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**1. Consider N similar antennas emitting linearly polarized electromagnetic radiation of wavelength [tex]\lambda[/tex] and velocity c. The antennas are located along the x axis at a separation [tex]\lambda[/tex] form each other. An observer is located on the x axis at a great distance from the antennas. When a single antenna radiates, the observer measures an intensity (i.e., mean-square electric-field amplitude) equal to I.**

(a) If all the antennas are driven in phase by the same generator of frequency [tex]\nu = c / \lambda[/tex], what is the total intensity measured by the observer?

(a) If all the antennas are driven in phase by the same generator of frequency [tex]\nu = c / \lambda[/tex], what is the total intensity measured by the observer?

**(b) If the antennas all radiate at the same frequency [tex]\nu=c / \lambda [/tex] but with completely random phases, what is the mean intensity measured by the observer? (Hint: Represent the amplitudes by vectors, and deduce the observed intensity from the resultant amplitude.)**

**2. Homework Equations**

None in particular

**3. The Attempt at a Solution**

I know the answer to part (a) should be I(n^2). My problem is when I get to part b. Using E(X) to mean the expectation value of X, I get the following:

[tex]E\left[{\left(\sum_i{A_i}\right)}^2\right]=E\left[\sum_i{A_i^2}+\sum_{i \neq j}{A_i A_j}\right][/tex]

[tex]E\left[(\sum_i{A_i})^2\right]=\sum_i{E\left[A_i^2\right]}+\sum_{i \neq j}E\left[A_i A_j\right][/tex]

At this point I know that the leftmost sum is nI and that the rightmost sum is functions of two independent random variables multiplied together, which is just the expected values of each multiplied together and therefore 0. So, I get nI as my final answer. This just doesn't sit right though because it seems to me that if the phase is entirely random, as n->infinity we should see a flat E-field (it would be equally likely for any particular A to be in phase as out of phase with any other and since they would be in equal numbers, they should all cancel out) and therefore the expected intensity should be 0. What am I doing wrong, or, is my intuition leading me astray?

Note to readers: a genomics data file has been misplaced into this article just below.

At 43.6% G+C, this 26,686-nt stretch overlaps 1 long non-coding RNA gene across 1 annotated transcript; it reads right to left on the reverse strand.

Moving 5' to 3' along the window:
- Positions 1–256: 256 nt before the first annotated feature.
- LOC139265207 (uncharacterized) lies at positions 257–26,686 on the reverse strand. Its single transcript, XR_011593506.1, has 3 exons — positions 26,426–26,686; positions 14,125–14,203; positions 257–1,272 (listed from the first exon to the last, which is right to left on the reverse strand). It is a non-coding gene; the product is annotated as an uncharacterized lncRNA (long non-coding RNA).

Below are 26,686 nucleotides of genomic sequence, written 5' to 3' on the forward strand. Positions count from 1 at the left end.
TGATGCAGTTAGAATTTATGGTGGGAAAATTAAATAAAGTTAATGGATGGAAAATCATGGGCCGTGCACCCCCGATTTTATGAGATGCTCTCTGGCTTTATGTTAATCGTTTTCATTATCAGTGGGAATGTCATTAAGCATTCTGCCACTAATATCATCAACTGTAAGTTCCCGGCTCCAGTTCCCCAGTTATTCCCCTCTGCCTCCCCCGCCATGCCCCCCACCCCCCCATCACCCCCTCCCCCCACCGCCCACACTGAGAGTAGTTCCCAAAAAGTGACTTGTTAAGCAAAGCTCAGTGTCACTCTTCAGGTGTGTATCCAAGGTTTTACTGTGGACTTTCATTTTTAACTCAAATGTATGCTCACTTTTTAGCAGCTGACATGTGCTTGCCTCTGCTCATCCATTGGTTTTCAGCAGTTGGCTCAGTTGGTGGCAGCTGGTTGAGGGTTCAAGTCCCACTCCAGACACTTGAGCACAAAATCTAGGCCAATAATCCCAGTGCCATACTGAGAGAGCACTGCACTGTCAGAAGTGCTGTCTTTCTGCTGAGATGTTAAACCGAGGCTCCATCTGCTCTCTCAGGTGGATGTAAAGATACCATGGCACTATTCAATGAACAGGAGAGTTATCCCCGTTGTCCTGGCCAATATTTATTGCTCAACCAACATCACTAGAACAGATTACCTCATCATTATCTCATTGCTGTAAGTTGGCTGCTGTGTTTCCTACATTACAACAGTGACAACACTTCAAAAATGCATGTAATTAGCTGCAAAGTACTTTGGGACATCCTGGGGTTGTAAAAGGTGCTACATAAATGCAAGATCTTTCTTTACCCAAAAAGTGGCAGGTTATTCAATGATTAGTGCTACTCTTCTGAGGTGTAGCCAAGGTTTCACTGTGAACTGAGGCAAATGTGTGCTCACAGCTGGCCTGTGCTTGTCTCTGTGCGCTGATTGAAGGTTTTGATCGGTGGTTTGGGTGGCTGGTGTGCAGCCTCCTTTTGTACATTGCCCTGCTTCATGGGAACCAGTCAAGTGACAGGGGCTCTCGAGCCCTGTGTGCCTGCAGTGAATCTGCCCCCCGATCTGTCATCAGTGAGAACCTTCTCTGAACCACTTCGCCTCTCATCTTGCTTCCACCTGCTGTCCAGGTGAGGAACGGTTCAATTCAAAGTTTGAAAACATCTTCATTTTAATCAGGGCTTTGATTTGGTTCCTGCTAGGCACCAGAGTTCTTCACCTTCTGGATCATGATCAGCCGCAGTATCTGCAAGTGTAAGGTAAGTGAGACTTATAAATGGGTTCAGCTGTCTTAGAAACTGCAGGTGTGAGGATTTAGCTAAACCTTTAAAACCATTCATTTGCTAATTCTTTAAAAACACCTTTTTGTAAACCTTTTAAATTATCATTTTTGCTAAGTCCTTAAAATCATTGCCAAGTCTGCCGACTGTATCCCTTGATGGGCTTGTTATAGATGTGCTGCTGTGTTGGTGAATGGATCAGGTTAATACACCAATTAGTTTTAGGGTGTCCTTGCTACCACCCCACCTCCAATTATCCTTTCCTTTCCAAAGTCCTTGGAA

I know the answer to part (a) should be I(n^2). My problem is when I get to part b. Using E(X) to mean the expectation value of X, I get the following:

The first sum on the left isn't displaying like it should. The entire Sum should be squared, not just the Ai. That's only true for the lefthand sides.The first sum on the left isn't displaying like it should. The entire Sum should be squared, not just the Ai. That's only true for the lefthand sides.

[tex]E\left[{\left(\sum_i{A_i}\right)}^2\right]=E\left[\sum_i{A_i^2}+\sum_{i \neq j}{A_i A_j}\right][/tex]

[tex]E\left[(\sum_i{A_i})^2\right]=\sum_i{E\left[A_i^2\right]}+\sum_{i \neq j}E\left[A_i A_j\right][/tex]

At this point I know that the leftmost sum is nI and that the rightmost sum is functions of two independent random variables multiplied together, which is just the expected values of each multiplied together and therefore 0. So, I get nI as my final answer. This just doesn't sit right though because it seems to me that if the phase is entirely random, as n->infinity we should see a flat E-field (it would be equally likely for any particular A to be in phase as out of phase with any other and since they would be in equal numbers, they should all cancel out) and therefore the expected intensity should be 0. What am I doing wrong, or, is my intuition leading me astray?

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